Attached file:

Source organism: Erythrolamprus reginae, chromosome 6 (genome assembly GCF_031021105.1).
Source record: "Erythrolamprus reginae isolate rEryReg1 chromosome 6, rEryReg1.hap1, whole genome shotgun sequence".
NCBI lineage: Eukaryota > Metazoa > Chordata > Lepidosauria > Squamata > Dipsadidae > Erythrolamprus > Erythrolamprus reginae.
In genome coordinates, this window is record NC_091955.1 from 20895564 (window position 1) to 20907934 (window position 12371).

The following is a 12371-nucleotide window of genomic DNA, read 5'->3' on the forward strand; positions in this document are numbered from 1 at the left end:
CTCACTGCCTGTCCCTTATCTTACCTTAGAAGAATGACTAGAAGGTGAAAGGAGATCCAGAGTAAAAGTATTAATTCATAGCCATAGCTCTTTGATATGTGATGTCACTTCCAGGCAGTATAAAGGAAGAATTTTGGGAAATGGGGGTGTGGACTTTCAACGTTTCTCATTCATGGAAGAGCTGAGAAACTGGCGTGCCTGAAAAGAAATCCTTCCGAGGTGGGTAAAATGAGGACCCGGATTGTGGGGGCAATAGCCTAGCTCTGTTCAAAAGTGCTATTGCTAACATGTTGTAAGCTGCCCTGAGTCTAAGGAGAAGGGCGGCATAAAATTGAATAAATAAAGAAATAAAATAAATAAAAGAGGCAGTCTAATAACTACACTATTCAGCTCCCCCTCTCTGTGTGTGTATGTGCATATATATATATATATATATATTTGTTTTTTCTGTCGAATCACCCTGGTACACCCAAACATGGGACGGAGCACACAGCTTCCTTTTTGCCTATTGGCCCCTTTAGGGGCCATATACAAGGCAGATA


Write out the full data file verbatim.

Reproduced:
Source organism: Erythrolamprus reginae, chromosome 6 (genome assembly GCF_031021105.1).
Source record: "Erythrolamprus reginae isolate rEryReg1 chromosome 6, rEryReg1.hap1, whole genome shotgun sequence".
NCBI lineage: Eukaryota > Metazoa > Chordata > Lepidosauria > Squamata > Dipsadidae > Erythrolamprus > Erythrolamprus reginae.
In genome coordinates, this window is record NC_091955.1 from 20895564 (window position 1) to 20907934 (window position 12371).

The following is a 12371-nucleotide window of genomic DNA, read 5'->3' on the forward strand; positions in this document are numbered from 1 at the left end:
CTCACTGCCTGTCCCTTATCTTACCTTAGAAGAATGACTAGAAGGTGAAAGGAGATCCAGAGTAAAAGTATTAATTCATAGCCATAGCTCTTTGATATGTGATGTCACTTCCAGGCAGTATAAAGGAAGAATTTTGGGAAATGGGGGTGTGGACTTTCAACGTTTCTCATTCATGGAAGAGCTGAGAAACTGGCGTGCCTGAAAAGAAATCCTTCCGAGGTGGGTAAAATGAGGACCCGGATTGTGGGGGCAATAGCCTAGCTCTGTTCAAAAGTGCTATTGCTAACATGTTGTAAGCTGCCCTGAGTCTAAGGAGAAGGGCGGCATAAAATTGAATAAATAAAGAAATAAAATAAATAAAAGAGGCAGTCTAATAACTACACTATTCAGCTCCCCCTCTCTGTGTGTGTATGTGCATATATATATATATATATATATTTGTTTTTTCTGTCGAATCACCCTGGTACACCCAAACATGGGACGGAGCACACAGCTTCCTTTTTGCCTATTGGCCCCTTTAGGGGCCATATACAAGGCAGATA